This is a female Stinkfliege in the family Xylophagidae.  According to BugGuide, the female can be recognized because, among other traits, she is:  “Shiny orange with light-orange abdomen, almost white.”  Of the family, BugGuide notes:  “Adults sometimes take nectar and other fluids” and “Larvae scavengers or predators.”

Subject:  Monster Robberfly?
Geographic location of the bug:  Jones Hole Creek Northeast Utah, near Colorado border
Date: 06/14/2018
Time: 02:19 PM EDT
Your letter to the bugman:  Found this  big guy on a hiking trail with my family in north eastern Utah.     Kind of looks a bit like like a Robber Fly,  but it’s HUGE!
How you want your letter signed :  Steven Erickson & Family

Possibly Flower Loving Fly

Dear Steven,
We agree that this does resemble a Robber Fly, and being huge is not an exclusionary trait for the family as there are many very large Robber Flies, including the Bezebul Bee Eater, and though the linked image from our archives is not critically sharp, the size of the Red Wasp prey should give you some sense of scale.  We were not successful in finding a matching image on BugGuide, which might indicate it is a rarely encountered species due to the remote location, or perhaps it is not a Robber Fly.  What we can say with some degree of certainty is that this individual is female because of the space between the eyes and that is blends perfectly with the color of the sand indicating it had adapted well to the environment.  We did some additional research on BugGuide on other families in the superfamily to which the Robber Flies belong, Asiloidea, and we feel there are some Flower Loving Flies in the family Apioceridae that look quite similar, but not exactly alike, including this unidentified individual on BugGuide and this member of the genus
Apiocera on BugGuide.  Our editorial staff is currently out of the office on holiday, but next week when we return, we will consult with Eric Eaton to get his opinion.  If we are correct that this is a Flower Loving Fly in the family Apioceridae, then this will be a new category for our archives.  Also, in an effort to provide accuracy in the location, we surmise that you mean Jones Hole Creek and not Joned Hole Creek.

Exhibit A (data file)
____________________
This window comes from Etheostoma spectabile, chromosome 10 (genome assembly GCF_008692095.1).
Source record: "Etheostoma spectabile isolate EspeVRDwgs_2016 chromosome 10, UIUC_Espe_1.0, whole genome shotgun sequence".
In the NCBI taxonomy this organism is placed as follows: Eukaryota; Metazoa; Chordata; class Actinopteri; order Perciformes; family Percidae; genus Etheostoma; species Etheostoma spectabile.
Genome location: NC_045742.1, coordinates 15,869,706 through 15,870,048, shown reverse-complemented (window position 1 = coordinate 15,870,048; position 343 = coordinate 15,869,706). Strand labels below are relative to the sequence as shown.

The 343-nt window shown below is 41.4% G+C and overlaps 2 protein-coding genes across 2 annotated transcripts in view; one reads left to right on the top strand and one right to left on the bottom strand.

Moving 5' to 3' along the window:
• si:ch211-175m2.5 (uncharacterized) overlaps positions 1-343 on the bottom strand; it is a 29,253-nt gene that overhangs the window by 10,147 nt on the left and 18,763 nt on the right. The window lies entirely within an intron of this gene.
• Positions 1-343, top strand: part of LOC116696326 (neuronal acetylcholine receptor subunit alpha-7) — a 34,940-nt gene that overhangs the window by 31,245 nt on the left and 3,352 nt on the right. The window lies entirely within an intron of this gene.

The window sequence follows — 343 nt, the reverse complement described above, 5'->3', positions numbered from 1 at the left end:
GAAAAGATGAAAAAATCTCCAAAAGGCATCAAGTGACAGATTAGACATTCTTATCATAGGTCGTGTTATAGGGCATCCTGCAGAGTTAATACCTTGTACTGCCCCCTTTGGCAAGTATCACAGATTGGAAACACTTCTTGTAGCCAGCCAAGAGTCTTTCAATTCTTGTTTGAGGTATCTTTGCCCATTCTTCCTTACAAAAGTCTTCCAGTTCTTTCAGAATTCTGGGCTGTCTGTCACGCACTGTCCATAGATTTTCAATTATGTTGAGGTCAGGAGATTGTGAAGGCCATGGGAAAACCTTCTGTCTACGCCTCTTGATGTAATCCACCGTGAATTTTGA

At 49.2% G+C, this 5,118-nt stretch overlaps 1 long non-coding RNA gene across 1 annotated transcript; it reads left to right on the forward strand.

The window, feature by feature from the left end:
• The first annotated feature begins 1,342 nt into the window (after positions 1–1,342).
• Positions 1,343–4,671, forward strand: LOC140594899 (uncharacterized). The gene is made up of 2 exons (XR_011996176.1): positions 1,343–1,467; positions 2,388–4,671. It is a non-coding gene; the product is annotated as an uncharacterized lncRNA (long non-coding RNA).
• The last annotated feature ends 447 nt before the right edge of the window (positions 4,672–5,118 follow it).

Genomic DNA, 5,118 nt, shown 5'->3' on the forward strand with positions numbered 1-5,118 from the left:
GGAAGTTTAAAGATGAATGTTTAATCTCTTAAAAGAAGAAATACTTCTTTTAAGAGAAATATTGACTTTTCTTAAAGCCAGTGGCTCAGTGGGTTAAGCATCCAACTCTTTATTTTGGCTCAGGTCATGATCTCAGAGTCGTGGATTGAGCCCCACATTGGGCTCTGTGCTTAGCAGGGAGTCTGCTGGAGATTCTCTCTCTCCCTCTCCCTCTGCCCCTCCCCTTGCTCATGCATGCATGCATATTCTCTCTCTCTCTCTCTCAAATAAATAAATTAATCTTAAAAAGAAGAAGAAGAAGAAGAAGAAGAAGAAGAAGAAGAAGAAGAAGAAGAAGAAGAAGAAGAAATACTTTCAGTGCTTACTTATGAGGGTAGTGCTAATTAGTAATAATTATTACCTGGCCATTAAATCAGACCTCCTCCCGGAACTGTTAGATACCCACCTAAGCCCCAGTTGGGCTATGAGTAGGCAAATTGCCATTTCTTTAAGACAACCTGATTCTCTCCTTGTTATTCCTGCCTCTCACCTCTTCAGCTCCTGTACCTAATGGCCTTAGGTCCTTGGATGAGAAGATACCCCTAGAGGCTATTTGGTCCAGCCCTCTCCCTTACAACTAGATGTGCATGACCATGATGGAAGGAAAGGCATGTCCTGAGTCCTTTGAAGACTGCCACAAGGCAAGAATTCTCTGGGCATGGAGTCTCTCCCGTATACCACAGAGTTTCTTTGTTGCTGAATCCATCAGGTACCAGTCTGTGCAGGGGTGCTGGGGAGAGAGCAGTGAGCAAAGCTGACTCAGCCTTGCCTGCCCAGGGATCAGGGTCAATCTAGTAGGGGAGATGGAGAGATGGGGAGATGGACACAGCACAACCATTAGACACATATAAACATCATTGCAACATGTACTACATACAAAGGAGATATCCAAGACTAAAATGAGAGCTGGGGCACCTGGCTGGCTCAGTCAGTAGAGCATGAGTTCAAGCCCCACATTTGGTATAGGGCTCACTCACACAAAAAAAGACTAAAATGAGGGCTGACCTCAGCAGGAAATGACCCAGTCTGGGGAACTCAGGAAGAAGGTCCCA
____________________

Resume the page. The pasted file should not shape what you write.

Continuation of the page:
Robber Fly, we suspect

Update:  We just posted this image of a Stinkfliege in the family Xylophagidae and we can’t help but to entertain the possibility that this Fly might also be a member of that family.

Update:  June 16, 2018
After further pondering and a comment from Cesar Crash, we agree that this is most likely a species of Robber Fly.

Subject:  Elm scale?
Geographic location of the bug:  Brighton, UK
Date: 06/13/2018
Time: 03:08 AM EDT
Your letter to the bugman:  What is this bug?!
Is it a bug in cocoon form?
How you want your letter signed:  BugGirl

Scale Insects

Dear BugGirl,
These are definitely Scale Insects, and we suspect you questioned if they are Elm Scale because they were found on an elm tree.  There is an image of Horse Chestnut Scales, Pulvinaria regalis, on the Bedfordshire Natural History Society site that looks very similar and this information is provided:  “This species probably originates in Asia, but has become widespread in central and northwest Europe since the 1960s. It is broadly polyphagous on woody plants. It is the most common coccid in urban areas throughout most of Britain but also occurs at low densities in rural areas. In Beds it has been found in Bedford, Bigglesworth, Caddington, Dunstable, Flitwick, Leighton Buzzard, Luton, Luton Hoo, Sandy, Swiss Cottage and Whipsnade; on bay laurel, elm, ivy, horse chestnut, lime, maple and sycamore.”

Thank you so much for getting back to me.
I love your site!